Drug Treatment

Teens can become addicted to almost anything. Some teens develop harmful addictions to actions, such as gambling or playing videogames. Other teens develop addictions to alcohol. And still others develop addictions to substances like caffeine or cough syrup. While all...

Alcohol Treatment

According to the National Institute on Alcohol Abuse and Alcoholism, 1.4 million young people met the criteria for alcohol abuse or alcohol dependence in 2002. Of those youth, only 227,000 received any care for those problems. While there might be...

Outpatient Programs

Teens enrolled in a residential program for addiction move out of their homes and into a treatment facility for a specific period of time. It’s an intensive form of care in which the teen is completely taken away from their...

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Teen Rehab Breaks Down Adjustment Disorders in Plain English

by - July 29, 2015

Stressful events can cause a teen to develop an adjustment disorder. Here, Teen Rehab breaks down this commonly experienced disorder in plain English.

Experimentation is a normal part of adolescence. Teens need to experiment in order to find out who they are, how they’re different from their parents and how they are similar to their peers. It’s a time of breaking away, trying on personalities and looking for habits that are beneficial.

While some teens limit their experimentation to hobbies, trying out for theater and then jumping into basketball instead, other teens begin to experiment with drugs and alcohol. While they may begin this use voluntarily, the changes the brain goes through as a result of the abuse may develop into a drug addiction. In other words, the teen may have control over whether he or she begins using substances, but once that use has taken hold, it can be difficult or impossible for that teen to stop use without help.

Effects on the BrainAddiction and the Brain

A discussion of addiction must begin with a short anatomy lesson regarding the brain. This organ does more than create memories and help to solve problems. There are portions of the brain that work on a subconscious level, driving a person’s desires, hopes and urges. This limbic system in the brain uses many different sorts of chemicals, but one important chemical is known as dopamine. This neurotransmitter is released in response to, or in anticipation of, a pleasurable event. The scent of soup simmering on the stove, the sound of a loved one’s voice or the feel of grass beneath the feet can all cause dopamine releases. The person may not know why he/she feels so happy, but often, dopamine is the cause of this surge.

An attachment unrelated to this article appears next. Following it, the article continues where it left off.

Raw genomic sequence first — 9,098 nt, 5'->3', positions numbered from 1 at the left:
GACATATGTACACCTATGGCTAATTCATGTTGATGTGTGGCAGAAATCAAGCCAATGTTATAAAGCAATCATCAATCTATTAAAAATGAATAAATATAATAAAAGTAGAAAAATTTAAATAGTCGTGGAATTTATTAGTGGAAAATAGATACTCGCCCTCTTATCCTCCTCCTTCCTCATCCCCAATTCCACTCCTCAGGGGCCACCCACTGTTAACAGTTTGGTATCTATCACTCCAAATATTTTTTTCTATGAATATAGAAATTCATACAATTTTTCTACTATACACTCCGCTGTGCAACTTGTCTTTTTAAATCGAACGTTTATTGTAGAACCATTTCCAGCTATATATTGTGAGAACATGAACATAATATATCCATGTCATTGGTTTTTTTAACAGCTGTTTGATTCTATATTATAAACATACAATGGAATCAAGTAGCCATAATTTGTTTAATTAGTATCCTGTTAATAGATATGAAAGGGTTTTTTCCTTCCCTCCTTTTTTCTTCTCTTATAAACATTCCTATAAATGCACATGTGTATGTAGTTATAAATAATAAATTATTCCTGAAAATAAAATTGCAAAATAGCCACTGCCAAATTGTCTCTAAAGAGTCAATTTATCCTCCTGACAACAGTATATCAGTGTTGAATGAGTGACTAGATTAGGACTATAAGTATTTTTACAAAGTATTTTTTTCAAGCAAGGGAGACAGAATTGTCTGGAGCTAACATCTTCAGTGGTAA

Most drugs of abuse tap directly into this pathway. In fact, according to the National Institute on Drug Abuse, drugs can cause the brain to release two to 10 times the amount of dopamine, compared to the release it would send in response to standard rewards. The feeling of pleasure can be overwhelming, and hard to forget.

As the abuse continues, the brain begins to adjust to the flood of dopamine by producing less of its own dopamine and/or turning off receptors for dopamine. The brain is attempting to reestablish a balance, but that tweaking can have unintended consequences. Without drugs, the person’s brain is not functioning properly. The person may feel low and sad, irritable and distressed without the drugs. According to an article published in the Annals of the New York Academy of Sciences, the brain might respond to the lack of drugs by releasing chemicals associated with stress, trying to push the person back into accessing drugs. The brain has become so adjusted to drugs that it reacts with alarm when those drugs are gone.